of Pu/can)
  • 20 stainless steel cans loaded onto a rack within
    a larger steel canister(3 m long)
  • Filled with molten, glassified high level
    radwaste from reprocessing
  • Cooled (weight 2 t)

43
Can-in-canister vitrificationOpen technical and
security issues
  • Technical issues similar to glass vitrification
  • Security issues
  • - 1 spent fuel assembly from BWR/PWR
  • 1.5/4.2 kg Pu
  • - 1 canister (20 cans) 12.5 kg
    Pu
  • canister contains 400 more Pu than spent
    fuel assembly
  • Equivalent to 3 nuclear weapon pits

44
Geologic DisposalPrinciple
  • Deep borehole (several km)
  • Enclose Pu or Pu mixed with high level radwaste
    within physical barrier (e.g., glass, ceramics)
  • Transport enclosed pure Pu or mixture to borehole
  • Close borehole to (a) minimize direct access (b)
    allow defined access at a later stage

45
Geologic DisposalOpen technical and security
issues
  • Pu leaching models Pu solubility is low (10E-8
    g/cm³) and glass surface area increases by a
    factor of 5 due to fracturing
  • Fracturing due to quenching 10 times higher?
  • Does crack growth continue throughout lifetime of
    glass(water, tectonic stress)?
  • Intentional Pu Mining desirable at a later
    stage?
  • B. Grambow (Materials Research Soc. Symp. Proc.
    333, 167-180 (1994)

46
Electrometallurgical treatmentPrinciple
  • Pu mixed with monolithic mineral form
  • Result glass-bonded zeolite (GBZ)

47
Electrometallurgical treatmentOpen Technical
and Security Issues
  • Less technically mature than other disposition
    methods
  • Several key steps not demonstrated yet at
    industrial scale
  • Political concerns due to its similarity to
    nuclear fuel reprocessing

48
REACTOR/ACCELERATOR TECHNOLOGIES USING Pu
49
TransmutationPrinciple
  • Origin in the 1970s
  • Concept using high n fluxes, long-lived
    isotopes, particularly transuranics, can be
    transmuted
  • Product stable or relatively short-lived
    radioactive substances

50
TransmutationOpen technical and security issues
  • High energy linear accelerator needed (p(GeV)
  • High n flux required (gt10E16 n/cm²,s) over Pb or
    Bi spallation target
  • High RD risk
  • accelerator technology
  • chemical separation methods

51
TransmutationOpen technical and security issues
  • High energy consumption
  • Low throughput
  • High cost
  • Radioactive waste unavoidable
  • Dual use option (Pu disposition Tritium
    production)
  • Lack of industrial scale demonstration

52
Mixed Oxide Fuel (MOX )Principle
  • Large industrial facility needed for multi-stage
    MOX fuel production
  • metal Pu converted into Pu oxide powder
  • grinding mixing with U
  • sieving/sintering/cutting/polishing into pellets
  • pellets filled into fuel elements

53
Mixed Oxide Fuel (MOX )Principle
  • Mixture of natural U with Pu-Oxide, irradiated as
    fuel in commercial reactors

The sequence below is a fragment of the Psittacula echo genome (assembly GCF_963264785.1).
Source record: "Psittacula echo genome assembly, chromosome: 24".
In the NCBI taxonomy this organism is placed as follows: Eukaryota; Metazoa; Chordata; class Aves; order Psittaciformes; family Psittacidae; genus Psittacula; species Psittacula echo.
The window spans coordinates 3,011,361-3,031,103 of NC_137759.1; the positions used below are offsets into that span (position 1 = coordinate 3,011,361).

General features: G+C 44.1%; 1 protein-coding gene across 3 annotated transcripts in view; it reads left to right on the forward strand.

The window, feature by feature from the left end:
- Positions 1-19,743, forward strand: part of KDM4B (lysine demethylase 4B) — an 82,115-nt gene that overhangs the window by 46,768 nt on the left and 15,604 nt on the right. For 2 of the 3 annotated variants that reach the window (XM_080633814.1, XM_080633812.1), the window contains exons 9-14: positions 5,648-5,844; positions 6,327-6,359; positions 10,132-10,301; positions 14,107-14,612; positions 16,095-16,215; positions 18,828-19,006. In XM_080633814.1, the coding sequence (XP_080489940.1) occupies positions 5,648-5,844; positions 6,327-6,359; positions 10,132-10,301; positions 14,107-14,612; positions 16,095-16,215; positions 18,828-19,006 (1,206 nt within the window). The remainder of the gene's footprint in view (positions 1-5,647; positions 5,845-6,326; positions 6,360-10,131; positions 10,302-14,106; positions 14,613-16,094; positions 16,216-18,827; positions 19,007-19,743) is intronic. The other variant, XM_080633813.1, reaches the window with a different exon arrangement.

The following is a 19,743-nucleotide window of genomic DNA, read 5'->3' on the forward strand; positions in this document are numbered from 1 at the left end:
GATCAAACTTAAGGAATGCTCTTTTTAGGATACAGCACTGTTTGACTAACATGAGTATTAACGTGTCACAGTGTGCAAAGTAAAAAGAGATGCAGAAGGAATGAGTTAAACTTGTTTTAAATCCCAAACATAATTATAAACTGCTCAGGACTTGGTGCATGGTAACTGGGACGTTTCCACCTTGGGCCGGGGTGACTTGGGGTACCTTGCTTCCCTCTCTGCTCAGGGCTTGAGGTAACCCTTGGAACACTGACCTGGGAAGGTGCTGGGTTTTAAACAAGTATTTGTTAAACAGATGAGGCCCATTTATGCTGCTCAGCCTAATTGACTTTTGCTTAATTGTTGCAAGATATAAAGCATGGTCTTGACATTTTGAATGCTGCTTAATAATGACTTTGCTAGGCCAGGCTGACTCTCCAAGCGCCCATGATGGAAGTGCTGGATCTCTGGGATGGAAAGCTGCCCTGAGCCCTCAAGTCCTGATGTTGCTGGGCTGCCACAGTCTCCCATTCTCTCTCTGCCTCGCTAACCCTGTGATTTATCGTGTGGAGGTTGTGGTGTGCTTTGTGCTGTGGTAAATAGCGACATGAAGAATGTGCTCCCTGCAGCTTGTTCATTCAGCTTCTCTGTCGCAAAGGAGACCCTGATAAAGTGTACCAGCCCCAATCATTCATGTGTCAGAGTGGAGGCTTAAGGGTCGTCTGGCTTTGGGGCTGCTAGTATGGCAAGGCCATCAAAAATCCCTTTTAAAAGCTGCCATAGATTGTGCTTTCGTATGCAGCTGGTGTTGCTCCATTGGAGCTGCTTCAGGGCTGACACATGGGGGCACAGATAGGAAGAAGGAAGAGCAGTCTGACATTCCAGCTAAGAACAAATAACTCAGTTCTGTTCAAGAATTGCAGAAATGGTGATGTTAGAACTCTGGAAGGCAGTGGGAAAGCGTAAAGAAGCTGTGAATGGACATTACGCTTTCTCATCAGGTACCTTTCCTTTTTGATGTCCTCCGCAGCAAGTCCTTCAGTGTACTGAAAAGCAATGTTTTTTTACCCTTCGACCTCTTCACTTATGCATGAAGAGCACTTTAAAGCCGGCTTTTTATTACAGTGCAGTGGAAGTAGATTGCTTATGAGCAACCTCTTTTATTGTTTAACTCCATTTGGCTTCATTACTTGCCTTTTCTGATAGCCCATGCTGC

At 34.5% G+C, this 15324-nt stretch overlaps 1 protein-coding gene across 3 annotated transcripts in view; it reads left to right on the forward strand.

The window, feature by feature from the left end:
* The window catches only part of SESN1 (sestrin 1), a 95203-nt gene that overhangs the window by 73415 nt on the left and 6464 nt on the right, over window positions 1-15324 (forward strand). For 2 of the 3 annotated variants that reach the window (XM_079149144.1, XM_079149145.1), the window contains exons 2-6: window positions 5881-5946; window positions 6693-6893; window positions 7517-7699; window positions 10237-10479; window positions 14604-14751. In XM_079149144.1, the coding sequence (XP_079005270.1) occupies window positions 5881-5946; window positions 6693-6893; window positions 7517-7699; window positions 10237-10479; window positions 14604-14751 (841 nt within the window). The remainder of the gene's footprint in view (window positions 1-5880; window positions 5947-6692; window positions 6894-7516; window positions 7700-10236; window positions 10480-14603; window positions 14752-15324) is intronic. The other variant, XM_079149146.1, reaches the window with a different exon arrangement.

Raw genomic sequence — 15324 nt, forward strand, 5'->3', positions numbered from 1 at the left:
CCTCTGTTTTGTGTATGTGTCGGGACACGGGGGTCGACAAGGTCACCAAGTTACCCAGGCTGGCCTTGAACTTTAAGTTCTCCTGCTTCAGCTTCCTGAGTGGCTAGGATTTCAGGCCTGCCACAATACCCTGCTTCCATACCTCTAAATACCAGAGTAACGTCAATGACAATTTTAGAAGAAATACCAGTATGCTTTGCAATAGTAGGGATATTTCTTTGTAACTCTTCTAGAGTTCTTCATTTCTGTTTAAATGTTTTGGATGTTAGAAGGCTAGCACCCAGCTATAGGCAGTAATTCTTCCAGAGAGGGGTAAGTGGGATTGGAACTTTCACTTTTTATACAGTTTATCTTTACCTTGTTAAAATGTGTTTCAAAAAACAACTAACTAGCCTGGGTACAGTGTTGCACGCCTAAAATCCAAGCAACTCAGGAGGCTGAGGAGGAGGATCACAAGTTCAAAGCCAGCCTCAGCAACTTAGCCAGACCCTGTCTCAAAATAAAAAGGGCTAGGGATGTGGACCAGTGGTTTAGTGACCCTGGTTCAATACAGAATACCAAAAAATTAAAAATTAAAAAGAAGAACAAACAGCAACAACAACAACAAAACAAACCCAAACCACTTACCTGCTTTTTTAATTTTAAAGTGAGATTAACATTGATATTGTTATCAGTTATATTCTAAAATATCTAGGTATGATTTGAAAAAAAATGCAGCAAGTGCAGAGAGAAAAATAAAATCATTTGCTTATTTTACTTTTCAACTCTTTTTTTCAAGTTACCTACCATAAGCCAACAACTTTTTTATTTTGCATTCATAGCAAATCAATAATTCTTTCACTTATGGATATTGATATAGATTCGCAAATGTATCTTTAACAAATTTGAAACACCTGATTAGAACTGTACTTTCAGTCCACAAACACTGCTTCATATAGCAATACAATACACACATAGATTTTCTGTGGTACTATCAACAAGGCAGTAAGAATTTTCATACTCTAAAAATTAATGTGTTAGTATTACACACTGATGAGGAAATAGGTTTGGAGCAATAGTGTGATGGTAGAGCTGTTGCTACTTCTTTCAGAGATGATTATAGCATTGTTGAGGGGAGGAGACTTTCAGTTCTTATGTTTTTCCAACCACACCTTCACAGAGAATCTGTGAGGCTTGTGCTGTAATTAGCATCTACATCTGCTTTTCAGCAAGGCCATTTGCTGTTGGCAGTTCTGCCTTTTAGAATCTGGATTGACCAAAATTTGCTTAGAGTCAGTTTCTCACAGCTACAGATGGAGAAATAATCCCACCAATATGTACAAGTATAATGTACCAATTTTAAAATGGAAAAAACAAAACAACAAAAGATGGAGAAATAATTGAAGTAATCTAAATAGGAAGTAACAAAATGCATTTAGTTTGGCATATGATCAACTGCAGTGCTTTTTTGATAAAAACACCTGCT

• MOX suitable reactors in Europe F(20), D(12),
    CH(3), B(2)

54
Mixed Oxide Fuel (MOX ) Open technical and
security issues
  • MOX fuel in fast breeder 15-35 Pu
  • MOX fuel in LWR 3-5 Pu
  • 1 GW(e) 25-30 t MOX fuel/a
  • 1 Reactor only 1.2 to 1.5 t of Pu/a
  • to meet schedule
  • full MOX core is needed

55
Mixed Oxide Fuel (MOX)Open technical and
security issues
  • Full core MOX operation
  • difficult reactor safety controls
  • safe and secure management of MOX fuel over
    period of decades?

56
Mixed Oxide Fuel (MOX)Open technical and
security issues
  • Once disposition campaign completed still 15 to
    25 a remaining lifetime of facility left MOX as
    the precursor for a Pu fuel cycle?
  • Use of military Pu in commercial reactors
    undermining nonproliferation interests?
  • Use of MOX facility for fuel production of
    military reactors?

57
Mixed Oxide Fuel (MOX)Open technical and
security issues
  • Utilities expect higher operating costs
  • Higher in-core n production rates
  • Higher heat output
  • Difficulties of using and storing MOX
  • What incentives fees to be paid to
    utilities?
  • Compared to ordinary reactor fuel

58
4. SECURITY ASPECTS
59
Diversion due to measurement uncertainties?
  • MUF at nuclear material processing site
  • Plant holdup (tanks, pipes, drains, etc.)
  • Wide variations of material matrix
  • Statistical variations
  • Accidental spills
  • Recording, reporting, rounding errors
  • Honey pot syndrome

60
Uncertainties/Fraud
  • Nuclear material storage site
  • Statistical uncertainty of measurement during
    non-destructive testing of container content
  • Covert faking of intactcontainer seals
  • Checking of container presence only (without
    verifying content)

61
US Cumulative Pu Inventory Difference (1944-1994)
in kg
  • Rocky Fl. 1 192
  • Los Alamos 48
  • Savannah R. 232
  • Other sites 17
  • - increase from book inventory
  • Hanford 1 266
  • Argonne West -3.4
  • Lawrence L. 5.5
  • Idaho NE -5.6